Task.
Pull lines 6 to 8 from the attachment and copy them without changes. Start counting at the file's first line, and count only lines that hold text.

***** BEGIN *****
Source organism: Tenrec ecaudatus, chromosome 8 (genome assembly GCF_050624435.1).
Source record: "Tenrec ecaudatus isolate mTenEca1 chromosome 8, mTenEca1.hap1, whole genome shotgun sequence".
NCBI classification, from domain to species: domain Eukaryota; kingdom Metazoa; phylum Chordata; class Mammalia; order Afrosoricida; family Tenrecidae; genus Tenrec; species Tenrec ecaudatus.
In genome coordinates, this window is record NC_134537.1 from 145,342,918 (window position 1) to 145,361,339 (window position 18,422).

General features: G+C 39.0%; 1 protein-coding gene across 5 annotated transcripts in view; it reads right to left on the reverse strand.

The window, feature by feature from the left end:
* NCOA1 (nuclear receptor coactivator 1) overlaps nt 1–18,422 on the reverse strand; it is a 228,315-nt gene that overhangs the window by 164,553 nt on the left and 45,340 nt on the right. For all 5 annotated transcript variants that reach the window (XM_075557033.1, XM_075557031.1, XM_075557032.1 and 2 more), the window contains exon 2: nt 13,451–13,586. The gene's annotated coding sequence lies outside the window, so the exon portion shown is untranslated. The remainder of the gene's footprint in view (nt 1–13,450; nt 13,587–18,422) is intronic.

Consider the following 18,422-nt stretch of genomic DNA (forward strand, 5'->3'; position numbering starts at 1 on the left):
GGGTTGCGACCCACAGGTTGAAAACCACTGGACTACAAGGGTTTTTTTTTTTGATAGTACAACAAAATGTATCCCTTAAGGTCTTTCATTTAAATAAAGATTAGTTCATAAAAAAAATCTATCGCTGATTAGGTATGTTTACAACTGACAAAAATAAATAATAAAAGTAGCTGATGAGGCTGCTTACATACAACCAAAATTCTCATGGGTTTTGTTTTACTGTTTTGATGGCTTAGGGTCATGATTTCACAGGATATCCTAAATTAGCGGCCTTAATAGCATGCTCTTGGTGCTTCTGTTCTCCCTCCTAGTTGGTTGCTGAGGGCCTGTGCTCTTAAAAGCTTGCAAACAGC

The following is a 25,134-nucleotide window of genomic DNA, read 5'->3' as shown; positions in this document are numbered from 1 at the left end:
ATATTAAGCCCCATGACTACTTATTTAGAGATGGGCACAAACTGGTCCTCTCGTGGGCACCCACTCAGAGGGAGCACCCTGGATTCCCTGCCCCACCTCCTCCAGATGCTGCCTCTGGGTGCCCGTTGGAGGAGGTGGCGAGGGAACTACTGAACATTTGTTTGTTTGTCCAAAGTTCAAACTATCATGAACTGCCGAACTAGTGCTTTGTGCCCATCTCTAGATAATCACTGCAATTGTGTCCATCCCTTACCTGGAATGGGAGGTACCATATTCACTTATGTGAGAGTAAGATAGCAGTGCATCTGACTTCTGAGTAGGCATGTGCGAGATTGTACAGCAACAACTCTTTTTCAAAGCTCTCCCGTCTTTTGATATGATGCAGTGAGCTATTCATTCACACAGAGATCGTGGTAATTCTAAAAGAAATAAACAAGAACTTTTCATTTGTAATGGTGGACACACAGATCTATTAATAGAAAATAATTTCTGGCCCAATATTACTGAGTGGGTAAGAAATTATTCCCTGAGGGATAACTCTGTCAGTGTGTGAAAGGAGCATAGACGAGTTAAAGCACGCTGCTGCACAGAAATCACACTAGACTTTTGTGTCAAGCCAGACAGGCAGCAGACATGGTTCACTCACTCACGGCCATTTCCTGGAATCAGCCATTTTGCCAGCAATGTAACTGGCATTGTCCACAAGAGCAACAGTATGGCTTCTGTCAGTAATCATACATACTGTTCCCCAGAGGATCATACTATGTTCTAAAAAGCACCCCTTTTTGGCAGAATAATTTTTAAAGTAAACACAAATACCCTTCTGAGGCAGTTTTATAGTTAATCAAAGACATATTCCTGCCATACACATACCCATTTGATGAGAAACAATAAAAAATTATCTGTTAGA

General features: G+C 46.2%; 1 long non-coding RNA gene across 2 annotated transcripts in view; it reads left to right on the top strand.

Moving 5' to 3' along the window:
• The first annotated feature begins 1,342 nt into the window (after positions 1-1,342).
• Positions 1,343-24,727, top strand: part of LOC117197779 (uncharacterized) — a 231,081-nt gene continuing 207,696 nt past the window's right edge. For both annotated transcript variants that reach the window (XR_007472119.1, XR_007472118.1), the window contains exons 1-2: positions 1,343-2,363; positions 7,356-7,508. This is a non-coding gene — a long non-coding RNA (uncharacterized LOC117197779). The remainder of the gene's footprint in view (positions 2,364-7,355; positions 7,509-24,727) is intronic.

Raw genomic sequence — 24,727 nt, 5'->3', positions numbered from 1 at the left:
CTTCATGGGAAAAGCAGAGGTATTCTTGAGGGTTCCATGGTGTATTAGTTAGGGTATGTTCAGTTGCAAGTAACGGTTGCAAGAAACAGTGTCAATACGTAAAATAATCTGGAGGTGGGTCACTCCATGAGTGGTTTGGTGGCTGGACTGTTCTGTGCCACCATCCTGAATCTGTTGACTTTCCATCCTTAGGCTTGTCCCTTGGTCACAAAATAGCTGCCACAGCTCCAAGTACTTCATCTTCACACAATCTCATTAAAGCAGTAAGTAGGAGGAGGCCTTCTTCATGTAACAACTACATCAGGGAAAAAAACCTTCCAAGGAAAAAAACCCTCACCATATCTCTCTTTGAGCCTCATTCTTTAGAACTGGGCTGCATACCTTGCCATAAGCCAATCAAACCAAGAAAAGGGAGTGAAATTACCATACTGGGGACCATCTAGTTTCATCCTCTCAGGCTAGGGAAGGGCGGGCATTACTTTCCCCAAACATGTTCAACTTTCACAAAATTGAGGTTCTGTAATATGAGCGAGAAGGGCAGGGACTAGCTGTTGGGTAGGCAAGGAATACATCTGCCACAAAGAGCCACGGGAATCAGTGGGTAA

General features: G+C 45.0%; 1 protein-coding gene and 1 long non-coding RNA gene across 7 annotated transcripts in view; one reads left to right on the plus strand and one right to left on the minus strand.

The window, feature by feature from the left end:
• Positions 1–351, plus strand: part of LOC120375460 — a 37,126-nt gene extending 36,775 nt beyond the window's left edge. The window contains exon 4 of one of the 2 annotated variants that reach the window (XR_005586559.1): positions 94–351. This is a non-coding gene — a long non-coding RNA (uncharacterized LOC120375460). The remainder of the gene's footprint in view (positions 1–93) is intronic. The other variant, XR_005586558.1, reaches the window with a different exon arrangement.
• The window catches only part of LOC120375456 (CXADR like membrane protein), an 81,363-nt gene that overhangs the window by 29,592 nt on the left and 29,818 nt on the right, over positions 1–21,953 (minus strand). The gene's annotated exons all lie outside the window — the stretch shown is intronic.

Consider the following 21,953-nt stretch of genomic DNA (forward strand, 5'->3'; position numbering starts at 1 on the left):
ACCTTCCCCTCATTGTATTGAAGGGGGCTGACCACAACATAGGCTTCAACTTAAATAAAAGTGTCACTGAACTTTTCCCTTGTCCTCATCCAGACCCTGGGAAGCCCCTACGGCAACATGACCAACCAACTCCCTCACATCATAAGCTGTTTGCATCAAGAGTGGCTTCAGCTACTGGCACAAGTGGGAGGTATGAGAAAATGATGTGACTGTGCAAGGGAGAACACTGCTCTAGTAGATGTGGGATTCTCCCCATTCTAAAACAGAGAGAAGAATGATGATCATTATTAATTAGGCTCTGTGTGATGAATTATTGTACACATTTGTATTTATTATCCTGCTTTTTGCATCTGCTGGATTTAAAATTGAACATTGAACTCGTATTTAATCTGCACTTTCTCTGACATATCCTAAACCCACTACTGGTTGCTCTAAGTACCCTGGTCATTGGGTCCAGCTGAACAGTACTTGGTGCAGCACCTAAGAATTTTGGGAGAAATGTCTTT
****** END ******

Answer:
The window, feature by feature from the left end:
* NCOA1 (nuclear receptor coactivator 1) overlaps nt 1–18,422 on the reverse strand; it is a 228,315-nt gene that overhangs the window by 164,553 nt on the left and 45,340 nt on the right. For all 5 annotated transcript variants that reach the window (XM_075557033.1, XM_075557031.1, XM_075557032.1 and 2 more), the window contains exon 2: nt 13,451–13,586. The gene's annotated coding sequence lies outside the window, so the exon portion shown is untranslated. The remainder of the gene's footprint in view (nt 1–13,450; nt 13,587–18,422) is intronic.

Consider the following 18,422-nt stretch of genomic DNA (forward strand, 5'->3'; position numbering starts at 1 on the left):